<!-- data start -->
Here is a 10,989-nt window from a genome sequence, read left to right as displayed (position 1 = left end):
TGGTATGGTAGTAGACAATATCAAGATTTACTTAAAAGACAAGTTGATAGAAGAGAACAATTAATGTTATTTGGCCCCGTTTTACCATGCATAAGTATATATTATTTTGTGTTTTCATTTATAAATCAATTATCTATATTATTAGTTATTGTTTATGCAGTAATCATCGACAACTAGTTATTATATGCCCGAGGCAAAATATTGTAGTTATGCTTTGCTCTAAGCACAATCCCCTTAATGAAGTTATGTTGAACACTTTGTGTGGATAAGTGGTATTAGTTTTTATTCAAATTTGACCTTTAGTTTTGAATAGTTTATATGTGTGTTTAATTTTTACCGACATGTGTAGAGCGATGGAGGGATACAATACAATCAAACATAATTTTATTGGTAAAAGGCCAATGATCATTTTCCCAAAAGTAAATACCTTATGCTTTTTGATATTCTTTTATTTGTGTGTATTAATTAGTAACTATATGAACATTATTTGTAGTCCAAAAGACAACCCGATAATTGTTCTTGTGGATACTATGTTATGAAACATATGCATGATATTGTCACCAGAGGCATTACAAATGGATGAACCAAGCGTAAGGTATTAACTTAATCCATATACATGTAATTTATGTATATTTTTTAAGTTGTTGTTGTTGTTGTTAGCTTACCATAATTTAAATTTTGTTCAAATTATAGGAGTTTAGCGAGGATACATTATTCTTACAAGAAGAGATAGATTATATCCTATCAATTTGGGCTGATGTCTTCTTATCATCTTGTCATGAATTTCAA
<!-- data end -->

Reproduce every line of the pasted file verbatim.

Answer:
Here is a 10,989-nt window from a genome sequence, read left to right as displayed (position 1 = left end):
TGGTATGGTAGTAGACAATATCAAGATTTACTTAAAAGACAAGTTGATAGAAGAGAACAATTAATGTTATTTGGCCCCGTTTTACCATGCATAAGTATATATTATTTTGTGTTTTCATTTATAAATCAATTATCTATATTATTAGTTATTGTTTATGCAGTAATCATCGACAACTAGTTATTATATGCCCGAGGCAAAATATTGTAGTTATGCTTTGCTCTAAGCACAATCCCCTTAATGAAGTTATGTTGAACACTTTGTGTGGATAAGTGGTATTAGTTTTTATTCAAATTTGACCTTTAGTTTTGAATAGTTTATATGTGTGTTTAATTTTTACCGACATGTGTAGAGCGATGGAGGGATACAATACAATCAAACATAATTTTATTGGTAAAAGGCCAATGATCATTTTCCCAAAAGTAAATACCTTATGCTTTTTGATATTCTTTTATTTGTGTGTATTAATTAGTAACTATATGAACATTATTTGTAGTCCAAAAGACAACCCGATAATTGTTCTTGTGGATACTATGTTATGAAACATATGCATGATATTGTCACCAGAGGCATTACAAATGGATGAACCAAGCGTAAGGTATTAACTTAATCCATATACATGTAATTTATGTATATTTTTTAAGTTGTTGTTGTTGTTGTTAGCTTACCATAATTTAAATTTTGTTCAAATTATAGGAGTTTAGCGAGGATACATTATTCTTACAAGAAGAGATAGATTATATCCTATCAATTTGGGCTGATGTCTTCTTATCATCTTGTCATGAATTTCAA